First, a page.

A grower with a cannabis leaf

Slovenia, Japan or South Africa: Which of these countries will be the next big cannabis player?

By: Guille Kannabia Activism

The regulation of cannabis is rapidly evolving across the globe, with many nations reconsidering their policies regarding this plant. Countries that have recently taken significant steps include Slovenia, Japan and South Africa. Each of these countries, with its unique cultural and legal contexts, is moving forward to become a relevant player in the global marijuana industry.

The future of CBD in Japan will shape the market

Japan, a nation known for its strict anti-drug laws, has surprised the world with recent moves towards the regulation of medical cannabis. For decades, the use of any form of marijuana has been severely criminalised in this country, but growing scientific evidence on the benefits of medical cannabis has now led to a paradigm shift.

Late last year, Japan took an important step after passing a bill to amend its 75-year-old Cannabis Control Act. After the project was approved, the Japanese authorities started fine-tuning the details of these reforms.

On 30th May this year, the Japanese government announced that it would now accept public comments from interested parties on five measures in the new bill, including THC analysis methods or cultivation licence reviews. Preliminary proposals suggest that Japan is looking to give up its complex and lengthy regulatory process for CBD products and could become the first country to approve CBD in food.

Japan already enjoys a thriving and well-established CBD market, and it is now believed that over 150 companies across the country import, manufacture or distribute a wide range of CBD products. But, despite all this, there are still strong restrictions on the products that can be bought and sold. This includes a stipulation that CBD and other hemp-derived products must have zero observable levels of THC, meaning the market is dominated by CBD isolate products.

This is expected to change, and initial reports suggest that the limit could be increased to 0.3% THC. Alongside this, current restrictions preventing the import of CBD products derived from stems and seeds will be removed. The bill could become a major milestone for the global cannabis industry, as Japan is one of the first countries that could approve CBD in food, paving the way for corporate companies to include CBD products in retail chains.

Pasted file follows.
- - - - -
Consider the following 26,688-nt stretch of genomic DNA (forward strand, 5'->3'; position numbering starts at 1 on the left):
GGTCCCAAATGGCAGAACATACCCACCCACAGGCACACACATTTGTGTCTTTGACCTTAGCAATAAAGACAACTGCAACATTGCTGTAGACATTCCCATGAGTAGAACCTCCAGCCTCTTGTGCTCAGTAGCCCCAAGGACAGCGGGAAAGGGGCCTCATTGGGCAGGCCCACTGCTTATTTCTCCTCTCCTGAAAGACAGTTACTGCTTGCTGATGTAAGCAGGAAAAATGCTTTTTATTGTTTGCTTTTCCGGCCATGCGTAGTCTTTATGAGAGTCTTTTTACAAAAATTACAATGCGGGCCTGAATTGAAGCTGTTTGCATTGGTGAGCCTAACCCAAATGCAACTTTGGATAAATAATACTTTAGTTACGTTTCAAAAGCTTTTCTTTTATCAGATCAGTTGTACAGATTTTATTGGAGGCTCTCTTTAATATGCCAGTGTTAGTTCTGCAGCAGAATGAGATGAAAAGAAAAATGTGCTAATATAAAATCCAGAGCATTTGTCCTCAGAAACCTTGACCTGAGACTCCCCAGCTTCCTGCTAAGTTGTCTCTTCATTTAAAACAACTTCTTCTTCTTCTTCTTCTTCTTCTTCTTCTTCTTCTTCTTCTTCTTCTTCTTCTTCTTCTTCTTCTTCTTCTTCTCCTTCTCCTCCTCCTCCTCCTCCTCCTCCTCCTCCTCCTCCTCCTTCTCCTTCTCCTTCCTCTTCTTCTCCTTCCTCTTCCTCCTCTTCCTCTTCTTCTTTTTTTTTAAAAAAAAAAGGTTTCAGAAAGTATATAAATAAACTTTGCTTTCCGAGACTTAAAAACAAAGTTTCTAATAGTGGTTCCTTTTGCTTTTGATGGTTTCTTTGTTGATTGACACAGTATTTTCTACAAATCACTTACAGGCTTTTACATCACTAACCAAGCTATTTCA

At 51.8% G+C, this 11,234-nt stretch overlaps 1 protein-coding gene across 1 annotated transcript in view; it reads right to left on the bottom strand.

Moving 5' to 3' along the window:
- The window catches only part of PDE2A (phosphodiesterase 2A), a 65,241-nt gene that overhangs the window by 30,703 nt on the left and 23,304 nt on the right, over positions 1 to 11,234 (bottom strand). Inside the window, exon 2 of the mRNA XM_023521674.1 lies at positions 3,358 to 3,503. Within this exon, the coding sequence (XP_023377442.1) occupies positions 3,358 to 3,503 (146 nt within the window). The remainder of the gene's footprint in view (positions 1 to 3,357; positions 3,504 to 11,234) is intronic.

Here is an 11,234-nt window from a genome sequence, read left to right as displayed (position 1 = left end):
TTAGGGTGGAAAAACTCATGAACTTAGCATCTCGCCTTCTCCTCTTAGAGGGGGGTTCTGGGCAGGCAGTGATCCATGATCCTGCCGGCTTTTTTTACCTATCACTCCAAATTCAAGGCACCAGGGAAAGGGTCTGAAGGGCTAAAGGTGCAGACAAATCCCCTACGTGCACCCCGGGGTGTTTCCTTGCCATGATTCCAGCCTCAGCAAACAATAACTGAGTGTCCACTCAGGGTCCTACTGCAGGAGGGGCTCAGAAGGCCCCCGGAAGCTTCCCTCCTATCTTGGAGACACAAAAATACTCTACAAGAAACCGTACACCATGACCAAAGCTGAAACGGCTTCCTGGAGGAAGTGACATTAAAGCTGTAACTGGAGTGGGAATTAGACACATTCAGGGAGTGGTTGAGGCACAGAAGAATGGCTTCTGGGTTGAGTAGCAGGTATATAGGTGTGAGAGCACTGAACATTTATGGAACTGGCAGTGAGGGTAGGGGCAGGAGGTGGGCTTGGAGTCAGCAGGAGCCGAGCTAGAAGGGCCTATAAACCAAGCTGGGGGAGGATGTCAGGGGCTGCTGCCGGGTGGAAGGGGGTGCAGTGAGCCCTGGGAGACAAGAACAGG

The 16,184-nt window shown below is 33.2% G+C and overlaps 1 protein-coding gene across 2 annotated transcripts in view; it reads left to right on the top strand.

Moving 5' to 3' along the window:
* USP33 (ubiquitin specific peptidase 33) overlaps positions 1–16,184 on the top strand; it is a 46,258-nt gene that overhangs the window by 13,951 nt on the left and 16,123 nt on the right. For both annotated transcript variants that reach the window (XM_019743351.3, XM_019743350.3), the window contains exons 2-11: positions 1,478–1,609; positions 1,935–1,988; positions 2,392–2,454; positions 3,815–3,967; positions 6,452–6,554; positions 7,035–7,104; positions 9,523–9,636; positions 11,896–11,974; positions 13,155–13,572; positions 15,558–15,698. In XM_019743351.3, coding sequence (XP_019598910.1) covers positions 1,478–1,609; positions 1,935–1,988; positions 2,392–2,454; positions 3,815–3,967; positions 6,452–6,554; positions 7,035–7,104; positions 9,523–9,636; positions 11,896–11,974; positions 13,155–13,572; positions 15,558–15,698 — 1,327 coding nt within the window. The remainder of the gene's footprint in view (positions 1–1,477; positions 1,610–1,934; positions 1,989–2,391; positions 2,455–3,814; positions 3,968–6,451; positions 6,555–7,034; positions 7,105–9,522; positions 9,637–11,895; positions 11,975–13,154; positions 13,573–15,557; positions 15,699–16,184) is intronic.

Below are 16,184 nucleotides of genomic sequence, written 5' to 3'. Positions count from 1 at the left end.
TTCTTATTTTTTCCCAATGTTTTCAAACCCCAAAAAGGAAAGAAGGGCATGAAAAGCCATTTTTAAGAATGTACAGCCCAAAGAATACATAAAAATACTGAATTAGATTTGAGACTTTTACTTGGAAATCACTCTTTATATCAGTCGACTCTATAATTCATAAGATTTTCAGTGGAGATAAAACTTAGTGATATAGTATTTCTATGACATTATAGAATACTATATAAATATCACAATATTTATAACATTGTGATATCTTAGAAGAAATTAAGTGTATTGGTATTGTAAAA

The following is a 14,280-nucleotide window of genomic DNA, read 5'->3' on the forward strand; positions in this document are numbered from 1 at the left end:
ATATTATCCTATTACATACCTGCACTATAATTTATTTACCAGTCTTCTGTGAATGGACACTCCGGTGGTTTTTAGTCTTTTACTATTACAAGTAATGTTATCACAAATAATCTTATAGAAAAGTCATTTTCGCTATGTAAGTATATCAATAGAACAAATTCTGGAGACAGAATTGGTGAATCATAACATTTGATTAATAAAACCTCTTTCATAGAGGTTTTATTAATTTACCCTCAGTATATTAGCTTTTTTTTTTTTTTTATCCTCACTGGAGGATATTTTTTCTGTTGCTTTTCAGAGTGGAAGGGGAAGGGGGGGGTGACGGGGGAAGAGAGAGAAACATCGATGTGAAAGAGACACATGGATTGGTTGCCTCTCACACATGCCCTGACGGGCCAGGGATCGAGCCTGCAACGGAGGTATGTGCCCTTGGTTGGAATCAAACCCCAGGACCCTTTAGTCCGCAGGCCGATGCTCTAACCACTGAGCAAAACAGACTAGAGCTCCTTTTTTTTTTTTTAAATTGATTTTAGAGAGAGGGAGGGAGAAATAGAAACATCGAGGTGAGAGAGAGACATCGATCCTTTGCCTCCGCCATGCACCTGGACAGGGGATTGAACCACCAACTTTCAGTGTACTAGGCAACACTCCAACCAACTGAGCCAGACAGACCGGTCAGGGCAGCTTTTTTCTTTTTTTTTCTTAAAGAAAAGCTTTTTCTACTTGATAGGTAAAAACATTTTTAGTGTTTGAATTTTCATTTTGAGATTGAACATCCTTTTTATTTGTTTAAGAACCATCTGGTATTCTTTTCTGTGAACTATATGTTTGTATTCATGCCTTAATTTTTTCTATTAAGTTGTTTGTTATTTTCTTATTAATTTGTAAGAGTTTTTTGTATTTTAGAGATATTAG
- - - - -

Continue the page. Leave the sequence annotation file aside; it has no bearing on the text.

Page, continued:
A vending machine in Japan with CBD-infused drinks
In Japan, you can purchase CBD-infused drinks from vending machines.

Voters approve a measure to legalise cannabis in Slovenia

Support for the modernisation of cannabis policies continues to gain momentum in Europe, with the latest example found in Slovenia. The largest party in the country’s current ruling coalition (i.e., the Freedom Movement) succeeded in its effort to include consultative referendums relating to medical and recreational cannabis on the ballot of the last European Parliament elections.

And most voters sent a clear message to their newly elected government: to approve a medical cannabis programme and the personal use of marijuana. More specifically, 66.6% of the Slovenian voters who participated in the election supported legislating the cultivation and processing of medical marijuana, while 51.6% supported the cultivation and possession of cannabis for limited personal use.

These results are consultative and non-binding. However, the approval of one or both of the referendum questions, particularly the one that has won by a large margin, should exert considerable political pressure on the Slovenian legislators to respect the will of the voters.